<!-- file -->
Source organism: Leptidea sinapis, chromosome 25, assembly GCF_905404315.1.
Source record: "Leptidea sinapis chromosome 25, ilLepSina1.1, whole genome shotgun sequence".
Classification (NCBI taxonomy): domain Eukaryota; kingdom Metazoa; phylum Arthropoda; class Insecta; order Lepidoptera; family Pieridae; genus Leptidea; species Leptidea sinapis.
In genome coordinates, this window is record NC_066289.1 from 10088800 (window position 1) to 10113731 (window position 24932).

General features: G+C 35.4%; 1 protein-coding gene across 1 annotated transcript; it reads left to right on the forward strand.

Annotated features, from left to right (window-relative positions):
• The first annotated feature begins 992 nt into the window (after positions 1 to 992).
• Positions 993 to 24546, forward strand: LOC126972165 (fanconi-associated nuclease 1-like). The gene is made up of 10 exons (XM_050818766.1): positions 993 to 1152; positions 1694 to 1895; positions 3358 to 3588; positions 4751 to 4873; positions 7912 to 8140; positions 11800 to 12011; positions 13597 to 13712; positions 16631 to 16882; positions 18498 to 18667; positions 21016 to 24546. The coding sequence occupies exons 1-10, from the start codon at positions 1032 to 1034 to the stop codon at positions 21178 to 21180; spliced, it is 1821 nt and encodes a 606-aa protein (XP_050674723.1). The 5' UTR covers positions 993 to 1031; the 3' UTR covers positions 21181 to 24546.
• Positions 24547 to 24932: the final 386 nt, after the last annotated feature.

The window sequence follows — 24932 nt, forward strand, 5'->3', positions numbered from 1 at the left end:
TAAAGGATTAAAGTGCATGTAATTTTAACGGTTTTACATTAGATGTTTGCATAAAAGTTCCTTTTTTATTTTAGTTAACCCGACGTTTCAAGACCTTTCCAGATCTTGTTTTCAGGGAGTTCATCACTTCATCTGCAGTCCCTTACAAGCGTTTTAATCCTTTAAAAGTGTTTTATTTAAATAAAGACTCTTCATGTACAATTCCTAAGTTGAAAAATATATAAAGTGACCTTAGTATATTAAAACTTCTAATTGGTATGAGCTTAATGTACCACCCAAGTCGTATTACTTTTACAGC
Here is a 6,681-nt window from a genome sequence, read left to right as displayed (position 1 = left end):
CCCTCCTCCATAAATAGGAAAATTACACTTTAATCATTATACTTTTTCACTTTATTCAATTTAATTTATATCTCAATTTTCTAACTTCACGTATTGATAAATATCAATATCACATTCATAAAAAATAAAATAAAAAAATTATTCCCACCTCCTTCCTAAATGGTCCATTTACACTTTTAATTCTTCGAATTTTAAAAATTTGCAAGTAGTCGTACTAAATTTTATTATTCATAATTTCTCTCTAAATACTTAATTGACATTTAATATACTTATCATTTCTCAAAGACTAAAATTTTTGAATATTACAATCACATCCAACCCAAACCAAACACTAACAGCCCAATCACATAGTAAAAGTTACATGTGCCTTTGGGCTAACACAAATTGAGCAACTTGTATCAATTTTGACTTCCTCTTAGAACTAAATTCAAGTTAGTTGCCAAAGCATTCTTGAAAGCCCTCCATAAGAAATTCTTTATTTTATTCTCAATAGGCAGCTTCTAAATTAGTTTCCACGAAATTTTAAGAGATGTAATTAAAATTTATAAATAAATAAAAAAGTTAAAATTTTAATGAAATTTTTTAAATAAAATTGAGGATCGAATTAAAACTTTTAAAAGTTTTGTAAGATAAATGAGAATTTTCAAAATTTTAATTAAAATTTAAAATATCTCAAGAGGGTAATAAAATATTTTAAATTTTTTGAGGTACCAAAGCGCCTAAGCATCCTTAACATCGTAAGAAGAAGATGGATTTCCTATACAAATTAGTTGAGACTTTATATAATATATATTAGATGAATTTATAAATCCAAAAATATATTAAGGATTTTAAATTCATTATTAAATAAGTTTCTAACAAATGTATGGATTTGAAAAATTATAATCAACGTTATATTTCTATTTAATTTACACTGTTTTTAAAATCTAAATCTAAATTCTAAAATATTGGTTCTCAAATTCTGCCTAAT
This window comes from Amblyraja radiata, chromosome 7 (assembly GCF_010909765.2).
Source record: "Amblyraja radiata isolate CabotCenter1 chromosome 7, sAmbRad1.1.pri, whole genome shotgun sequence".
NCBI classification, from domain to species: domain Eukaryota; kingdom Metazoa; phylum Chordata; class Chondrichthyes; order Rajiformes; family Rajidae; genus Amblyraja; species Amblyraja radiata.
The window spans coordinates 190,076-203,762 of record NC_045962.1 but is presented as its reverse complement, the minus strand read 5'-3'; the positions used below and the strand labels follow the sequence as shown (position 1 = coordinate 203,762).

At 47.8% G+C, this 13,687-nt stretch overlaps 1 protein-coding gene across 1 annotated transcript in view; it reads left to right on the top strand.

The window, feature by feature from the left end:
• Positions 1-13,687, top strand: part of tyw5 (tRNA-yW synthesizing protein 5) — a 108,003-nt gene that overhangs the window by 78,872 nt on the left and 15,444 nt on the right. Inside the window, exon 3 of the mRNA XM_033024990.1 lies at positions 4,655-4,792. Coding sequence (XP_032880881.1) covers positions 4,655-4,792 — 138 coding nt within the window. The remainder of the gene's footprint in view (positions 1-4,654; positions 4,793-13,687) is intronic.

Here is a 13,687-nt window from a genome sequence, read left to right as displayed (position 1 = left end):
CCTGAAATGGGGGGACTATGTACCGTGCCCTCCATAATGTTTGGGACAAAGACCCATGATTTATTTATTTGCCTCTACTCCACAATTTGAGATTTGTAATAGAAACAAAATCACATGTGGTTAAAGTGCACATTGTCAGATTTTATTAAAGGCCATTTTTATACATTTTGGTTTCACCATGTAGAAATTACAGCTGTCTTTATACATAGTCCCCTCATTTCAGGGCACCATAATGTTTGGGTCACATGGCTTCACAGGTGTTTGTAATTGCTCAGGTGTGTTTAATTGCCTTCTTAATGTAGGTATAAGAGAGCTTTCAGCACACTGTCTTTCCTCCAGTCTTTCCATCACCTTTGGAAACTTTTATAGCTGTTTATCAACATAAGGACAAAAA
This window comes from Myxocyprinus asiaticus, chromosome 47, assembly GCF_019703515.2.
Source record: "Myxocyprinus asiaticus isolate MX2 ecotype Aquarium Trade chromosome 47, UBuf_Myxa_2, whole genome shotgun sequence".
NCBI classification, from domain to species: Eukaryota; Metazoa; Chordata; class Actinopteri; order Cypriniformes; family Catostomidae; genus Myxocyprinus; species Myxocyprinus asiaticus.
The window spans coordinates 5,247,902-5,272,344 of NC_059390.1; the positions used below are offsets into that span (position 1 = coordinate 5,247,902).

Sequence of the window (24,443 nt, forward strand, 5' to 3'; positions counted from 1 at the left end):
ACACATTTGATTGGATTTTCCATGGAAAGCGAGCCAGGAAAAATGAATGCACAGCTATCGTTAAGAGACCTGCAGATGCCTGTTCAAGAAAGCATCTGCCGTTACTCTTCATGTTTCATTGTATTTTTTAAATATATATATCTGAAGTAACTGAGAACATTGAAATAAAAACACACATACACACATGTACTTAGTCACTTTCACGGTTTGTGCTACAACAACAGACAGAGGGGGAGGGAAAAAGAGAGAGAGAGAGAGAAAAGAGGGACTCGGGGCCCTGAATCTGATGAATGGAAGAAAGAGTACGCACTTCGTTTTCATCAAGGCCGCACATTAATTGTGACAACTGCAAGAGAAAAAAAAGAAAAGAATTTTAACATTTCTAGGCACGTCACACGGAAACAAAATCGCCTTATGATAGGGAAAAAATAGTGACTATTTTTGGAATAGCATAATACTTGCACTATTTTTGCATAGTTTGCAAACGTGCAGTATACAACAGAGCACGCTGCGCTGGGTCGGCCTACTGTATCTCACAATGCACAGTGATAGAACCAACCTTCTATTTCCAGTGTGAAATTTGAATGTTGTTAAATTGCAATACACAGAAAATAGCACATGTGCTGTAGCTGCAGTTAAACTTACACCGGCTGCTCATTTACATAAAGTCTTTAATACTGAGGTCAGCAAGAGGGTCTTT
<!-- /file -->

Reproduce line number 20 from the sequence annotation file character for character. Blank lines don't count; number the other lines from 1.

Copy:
• Positions 1-13,687, top strand: part of tyw5 (tRNA-yW synthesizing protein 5) — a 108,003-nt gene that overhangs the window by 78,872 nt on the left and 15,444 nt on the right. Inside the window, exon 3 of the mRNA XM_033024990.1 lies at positions 4,655-4,792. Coding sequence (XP_032880881.1) covers positions 4,655-4,792 — 138 coding nt within the window. The remainder of the gene's footprint in view (positions 1-4,654; positions 4,793-13,687) is intronic.